My Mother the Car
This one is from way back in 1965, and the title alone should tell you everything you need to know about how strange it was. It’s not a metaphor or anything, some guy named Crabtree buys a used car only to discover that the ghost of his dead mother is haunting it and can talk to him through the radio. Don’t you love comedy that addresses practical problems and everyday situations?
To add to the “hilarity” the mom would only speak to Crabtree, presumably leaving the rest of his family to think he was insane and/or had some sort of weird car fetish. Plus there was a shifty, cartoonish car collector who kept trying to steal the vehicle. Would that count as kidnapping?! If you laughed at that joke then you’re part of this show’s target audience and probably shouldn’t be reading Internet comedy.
The series starred Jerry Van Dyke, the younger brother of Dick Van Dyke, the guy you’ve actually heard of before. Jerry turned down the lead role in Gilligan’s Island so he could have the chance to act out a really creepy variant of the Oedipus complex. He would later claim to “regret” the choice, which is code for “I can’t believe I was so incredibly stupid.”
Back when the Fox network was first starting out they had a problem coming up with shows that weren’t awful, and this 1992 sitcom about six survivors of an accidental nuclear Armageddon is one of many that filled the void before they figured out what the hell they were doing. Only ten episodes aired, including such sitcom staples as “the characters have to fight off a giant mutant spider” and “Santa Claus visits the gang but he’s depressed because his wife and elves died because they couldn’t make it to the North Pole’s fallout shelter.” Comedy gold!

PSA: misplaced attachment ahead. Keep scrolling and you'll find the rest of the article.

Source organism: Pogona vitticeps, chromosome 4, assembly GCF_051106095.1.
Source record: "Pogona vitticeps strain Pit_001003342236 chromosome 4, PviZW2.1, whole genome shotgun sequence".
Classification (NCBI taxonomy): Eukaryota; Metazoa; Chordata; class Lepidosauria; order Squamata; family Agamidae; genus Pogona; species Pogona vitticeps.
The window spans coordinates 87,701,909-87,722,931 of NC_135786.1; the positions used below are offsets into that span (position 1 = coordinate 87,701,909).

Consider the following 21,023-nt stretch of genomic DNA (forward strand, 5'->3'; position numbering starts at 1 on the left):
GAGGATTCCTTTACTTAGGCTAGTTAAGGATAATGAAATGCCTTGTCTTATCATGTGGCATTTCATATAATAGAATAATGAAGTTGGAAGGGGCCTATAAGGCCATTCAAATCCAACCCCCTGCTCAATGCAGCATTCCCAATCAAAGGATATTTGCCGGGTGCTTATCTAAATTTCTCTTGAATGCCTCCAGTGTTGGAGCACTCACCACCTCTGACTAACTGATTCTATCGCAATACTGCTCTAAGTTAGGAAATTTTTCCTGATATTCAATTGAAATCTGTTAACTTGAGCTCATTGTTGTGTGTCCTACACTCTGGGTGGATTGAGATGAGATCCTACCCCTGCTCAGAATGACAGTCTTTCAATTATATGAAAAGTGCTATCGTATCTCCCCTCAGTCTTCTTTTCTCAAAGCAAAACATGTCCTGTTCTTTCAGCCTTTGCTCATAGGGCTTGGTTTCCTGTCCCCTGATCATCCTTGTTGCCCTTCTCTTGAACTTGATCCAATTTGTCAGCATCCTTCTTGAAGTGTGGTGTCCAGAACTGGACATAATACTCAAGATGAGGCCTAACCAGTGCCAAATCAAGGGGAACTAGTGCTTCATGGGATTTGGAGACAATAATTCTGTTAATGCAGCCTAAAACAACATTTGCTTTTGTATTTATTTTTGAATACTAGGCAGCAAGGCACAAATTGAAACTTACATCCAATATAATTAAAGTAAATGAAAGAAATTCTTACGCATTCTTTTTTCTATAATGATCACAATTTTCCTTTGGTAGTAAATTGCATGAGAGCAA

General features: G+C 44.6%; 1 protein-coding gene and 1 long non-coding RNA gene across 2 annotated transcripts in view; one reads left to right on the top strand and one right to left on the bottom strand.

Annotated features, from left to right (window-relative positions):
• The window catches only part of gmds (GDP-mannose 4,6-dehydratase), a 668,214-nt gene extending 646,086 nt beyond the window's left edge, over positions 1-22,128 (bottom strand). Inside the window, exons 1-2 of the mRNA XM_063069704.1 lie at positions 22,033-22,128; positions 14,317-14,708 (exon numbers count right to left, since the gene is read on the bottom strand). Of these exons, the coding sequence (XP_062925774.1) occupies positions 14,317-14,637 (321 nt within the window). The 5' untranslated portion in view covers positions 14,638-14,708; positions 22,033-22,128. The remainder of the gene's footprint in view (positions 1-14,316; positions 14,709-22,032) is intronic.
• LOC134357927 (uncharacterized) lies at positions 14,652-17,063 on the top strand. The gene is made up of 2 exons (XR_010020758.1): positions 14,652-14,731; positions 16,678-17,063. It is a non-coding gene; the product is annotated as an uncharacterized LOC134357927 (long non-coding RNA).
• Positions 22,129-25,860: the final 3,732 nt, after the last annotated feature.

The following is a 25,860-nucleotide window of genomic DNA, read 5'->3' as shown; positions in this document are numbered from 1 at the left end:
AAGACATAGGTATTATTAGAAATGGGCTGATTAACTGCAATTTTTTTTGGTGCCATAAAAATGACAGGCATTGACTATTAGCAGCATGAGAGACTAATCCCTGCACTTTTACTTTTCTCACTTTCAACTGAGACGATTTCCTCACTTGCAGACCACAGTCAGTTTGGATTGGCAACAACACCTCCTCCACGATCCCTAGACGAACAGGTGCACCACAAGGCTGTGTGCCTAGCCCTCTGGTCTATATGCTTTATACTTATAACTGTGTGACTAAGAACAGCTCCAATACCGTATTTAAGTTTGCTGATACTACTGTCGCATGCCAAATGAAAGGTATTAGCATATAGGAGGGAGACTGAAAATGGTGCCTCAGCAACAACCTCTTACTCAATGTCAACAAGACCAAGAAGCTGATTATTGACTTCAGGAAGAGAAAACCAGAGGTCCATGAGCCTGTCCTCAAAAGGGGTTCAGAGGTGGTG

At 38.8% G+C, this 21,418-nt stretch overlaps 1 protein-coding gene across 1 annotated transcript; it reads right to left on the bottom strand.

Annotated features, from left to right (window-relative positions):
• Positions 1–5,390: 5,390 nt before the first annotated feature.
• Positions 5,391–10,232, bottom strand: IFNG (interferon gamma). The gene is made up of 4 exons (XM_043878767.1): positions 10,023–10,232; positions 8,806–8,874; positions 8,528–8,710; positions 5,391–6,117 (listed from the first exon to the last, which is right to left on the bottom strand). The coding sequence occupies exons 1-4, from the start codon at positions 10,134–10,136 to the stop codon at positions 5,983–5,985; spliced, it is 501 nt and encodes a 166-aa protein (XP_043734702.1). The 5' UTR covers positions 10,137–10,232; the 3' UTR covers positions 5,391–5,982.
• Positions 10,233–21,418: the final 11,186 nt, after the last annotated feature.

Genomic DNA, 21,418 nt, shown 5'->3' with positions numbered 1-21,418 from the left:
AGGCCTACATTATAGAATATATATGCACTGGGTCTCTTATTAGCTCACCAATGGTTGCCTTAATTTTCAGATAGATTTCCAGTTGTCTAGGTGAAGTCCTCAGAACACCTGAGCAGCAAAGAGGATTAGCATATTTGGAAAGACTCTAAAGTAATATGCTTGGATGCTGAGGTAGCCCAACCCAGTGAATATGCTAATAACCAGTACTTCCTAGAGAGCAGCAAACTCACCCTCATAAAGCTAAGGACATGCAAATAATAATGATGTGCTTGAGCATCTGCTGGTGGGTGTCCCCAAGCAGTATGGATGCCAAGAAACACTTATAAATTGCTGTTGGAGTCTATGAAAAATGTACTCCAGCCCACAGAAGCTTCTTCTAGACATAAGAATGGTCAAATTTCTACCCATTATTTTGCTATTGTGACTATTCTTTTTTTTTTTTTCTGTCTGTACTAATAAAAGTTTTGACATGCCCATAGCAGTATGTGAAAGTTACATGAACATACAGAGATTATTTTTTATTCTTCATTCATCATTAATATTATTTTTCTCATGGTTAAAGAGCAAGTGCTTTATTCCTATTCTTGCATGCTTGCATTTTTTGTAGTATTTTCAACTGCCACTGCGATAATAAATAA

We’d love to know how the pitch meeting for this show went. We hope it was something like: “OK, so get this: a tragic nuclear accident kills nearly everyone on Earth. Six survivors meet up and scratch out a meagre living in a farmhouse, desperately trying to cope with their overwhelming feelings of depression and despair while radiation poisoning slowly kills them… with wacky results!” It’s no surprise that this baffling concept didn’t last long.
Heil Honey I’m Home!
Well, if there’s one thing even funnier than a worldwide nuclear disaster then it’s the Holocaust. What, you don’t think World War Two was a solid six years of hilarity? The creators of 1990’s Heil Honey I’m Home beg to differ.
The baffling premise was that Adolph Hitler and Eva Braun were living in suburbia, right next door to a Jewish couple, the Goldensteins. The Goldensteins keep dropping in at the worst of times, much to the chagrin of Hitler, who just can’t stand his neighbours. It’s sort of like Everybody Loves Raymond, except they’re not related and Ray never threatened to commit genocide when his parents ruined dinner.
The show spoofed American sitcoms of the 50s, complete with absurd premise, vapid stories, very blunt joke execution and tons of unnecessary applause. We don’t have anything against parody, but when it’s basically the same joke for a full half hour the whole thing gets old quickly. That, along with the fact that, you know, it’s a sitcom about Hitler, is why it only one of its eight planned episodes were aired. It remains arguably both the weirdest and most controversial sitcom every created.
- - Harry and the Hendersons : http://publigeekaire.com/wp-content/uploads/2009/07/harryetleshendersons.jpg
- - Cavemen : http://upload.wikimedia.org/wikipedia/en/1/10/Cavemen_title_screen.png
- - Baby Bob: http://images.tvrage.com/shows/3/2692.jpg
- - My Mother the Car : http://upload.wikimedia.org/wikipedia/en/d/d6/Gladys_%28My_Mother_the_Car%29.jpg
- - Woops!: http://tv.popcrunch.com/wp-content/uploads/2008/06/woops.jpg
- - Heil Honey I’m Home! : http://img.youtube.com/vi/qWjCkcAmzDc/0.jpg